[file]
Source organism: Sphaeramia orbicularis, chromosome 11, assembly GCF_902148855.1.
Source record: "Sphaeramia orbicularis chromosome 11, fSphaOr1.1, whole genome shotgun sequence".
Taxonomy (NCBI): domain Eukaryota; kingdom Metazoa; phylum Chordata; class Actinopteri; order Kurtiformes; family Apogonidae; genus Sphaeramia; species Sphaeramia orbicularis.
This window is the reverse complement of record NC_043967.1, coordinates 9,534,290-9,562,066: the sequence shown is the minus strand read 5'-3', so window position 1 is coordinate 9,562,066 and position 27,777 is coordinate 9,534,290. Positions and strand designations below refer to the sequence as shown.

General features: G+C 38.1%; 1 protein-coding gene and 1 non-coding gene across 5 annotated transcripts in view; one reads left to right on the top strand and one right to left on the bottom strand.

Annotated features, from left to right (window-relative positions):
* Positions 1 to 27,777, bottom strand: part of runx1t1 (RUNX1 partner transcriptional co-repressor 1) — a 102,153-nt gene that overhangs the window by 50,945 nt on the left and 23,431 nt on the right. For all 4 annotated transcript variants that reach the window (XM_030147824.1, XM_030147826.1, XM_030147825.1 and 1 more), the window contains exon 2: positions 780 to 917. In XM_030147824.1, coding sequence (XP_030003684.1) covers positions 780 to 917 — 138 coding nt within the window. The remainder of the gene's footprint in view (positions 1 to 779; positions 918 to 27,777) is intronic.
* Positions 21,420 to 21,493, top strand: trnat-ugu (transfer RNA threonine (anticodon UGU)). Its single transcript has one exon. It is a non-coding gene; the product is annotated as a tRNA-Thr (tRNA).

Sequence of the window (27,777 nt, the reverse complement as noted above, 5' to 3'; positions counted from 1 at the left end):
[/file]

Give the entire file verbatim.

Source organism: Sphaeramia orbicularis, chromosome 11, assembly GCF_902148855.1.
Source record: "Sphaeramia orbicularis chromosome 11, fSphaOr1.1, whole genome shotgun sequence".
Taxonomy (NCBI): domain Eukaryota; kingdom Metazoa; phylum Chordata; class Actinopteri; order Kurtiformes; family Apogonidae; genus Sphaeramia; species Sphaeramia orbicularis.
This window is the reverse complement of record NC_043967.1, coordinates 9,534,290-9,562,066: the sequence shown is the minus strand read 5'-3', so window position 1 is coordinate 9,562,066 and position 27,777 is coordinate 9,534,290. Positions and strand designations below refer to the sequence as shown.

General features: G+C 38.1%; 1 protein-coding gene and 1 non-coding gene across 5 annotated transcripts in view; one reads left to right on the top strand and one right to left on the bottom strand.

Annotated features, from left to right (window-relative positions):
* Positions 1 to 27,777, bottom strand: part of runx1t1 (RUNX1 partner transcriptional co-repressor 1) — a 102,153-nt gene that overhangs the window by 50,945 nt on the left and 23,431 nt on the right. For all 4 annotated transcript variants that reach the window (XM_030147824.1, XM_030147826.1, XM_030147825.1 and 1 more), the window contains exon 2: positions 780 to 917. In XM_030147824.1, coding sequence (XP_030003684.1) covers positions 780 to 917 — 138 coding nt within the window. The remainder of the gene's footprint in view (positions 1 to 779; positions 918 to 27,777) is intronic.
* Positions 21,420 to 21,493, top strand: trnat-ugu (transfer RNA threonine (anticodon UGU)). Its single transcript has one exon. It is a non-coding gene; the product is annotated as a tRNA-Thr (tRNA).

Sequence of the window (27,777 nt, the reverse complement as noted above, 5' to 3'; positions counted from 1 at the left end):